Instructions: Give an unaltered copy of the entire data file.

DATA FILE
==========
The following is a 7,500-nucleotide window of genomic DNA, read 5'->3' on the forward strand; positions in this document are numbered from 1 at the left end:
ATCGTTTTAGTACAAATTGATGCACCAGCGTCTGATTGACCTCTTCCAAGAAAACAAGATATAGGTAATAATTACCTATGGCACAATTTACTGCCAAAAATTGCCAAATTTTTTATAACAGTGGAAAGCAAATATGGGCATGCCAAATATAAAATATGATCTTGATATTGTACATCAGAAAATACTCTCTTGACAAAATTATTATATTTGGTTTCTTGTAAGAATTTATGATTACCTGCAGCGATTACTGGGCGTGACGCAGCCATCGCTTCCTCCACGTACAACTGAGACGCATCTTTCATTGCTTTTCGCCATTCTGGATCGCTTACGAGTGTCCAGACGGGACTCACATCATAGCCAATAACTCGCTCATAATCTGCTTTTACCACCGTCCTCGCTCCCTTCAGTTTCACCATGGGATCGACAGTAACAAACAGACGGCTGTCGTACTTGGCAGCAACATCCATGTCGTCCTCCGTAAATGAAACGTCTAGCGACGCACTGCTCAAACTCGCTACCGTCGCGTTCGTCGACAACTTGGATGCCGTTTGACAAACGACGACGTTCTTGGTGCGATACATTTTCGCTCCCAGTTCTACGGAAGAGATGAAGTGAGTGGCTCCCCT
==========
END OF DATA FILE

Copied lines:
The following is a 7,500-nucleotide window of genomic DNA, read 5'->3' on the forward strand; positions in this document are numbered from 1 at the left end:
ATCGTTTTAGTACAAATTGATGCACCAGCGTCTGATTGACCTCTTCCAAGAAAACAAGATATAGGTAATAATTACCTATGGCACAATTTACTGCCAAAAATTGCCAAATTTTTTATAACAGTGGAAAGCAAATATGGGCATGCCAAATATAAAATATGATCTTGATATTGTACATCAGAAAATACTCTCTTGACAAAATTATTATATTTGGTTTCTTGTAAGAATTTATGATTACCTGCAGCGATTACTGGGCGTGACGCAGCCATCGCTTCCTCCACGTACAACTGAGACGCATCTTTCATTGCTTTTCGCCATTCTGGATCGCTTACGAGTGTCCAGACGGGACTCACATCATAGCCAATAACTCGCTCATAATCTGCTTTTACCACCGTCCTCGCTCCCTTCAGTTTCACCATGGGATCGACAGTAACAAACAGACGGCTGTCGTACTTGGCAGCAACATCCATGTCGTCCTCCGTAAATGAAACGTCTAGCGACGCACTGCTCAAACTCGCTACCGTCGCGTTCGTCGACAACTTGGATGCCGTTTGACAAACGACGACGTTCTTGGTGCGATACATTTTCGCTCCCAGTTCTACGGAAGAGATGAAGTGAGTGGCTCCCCT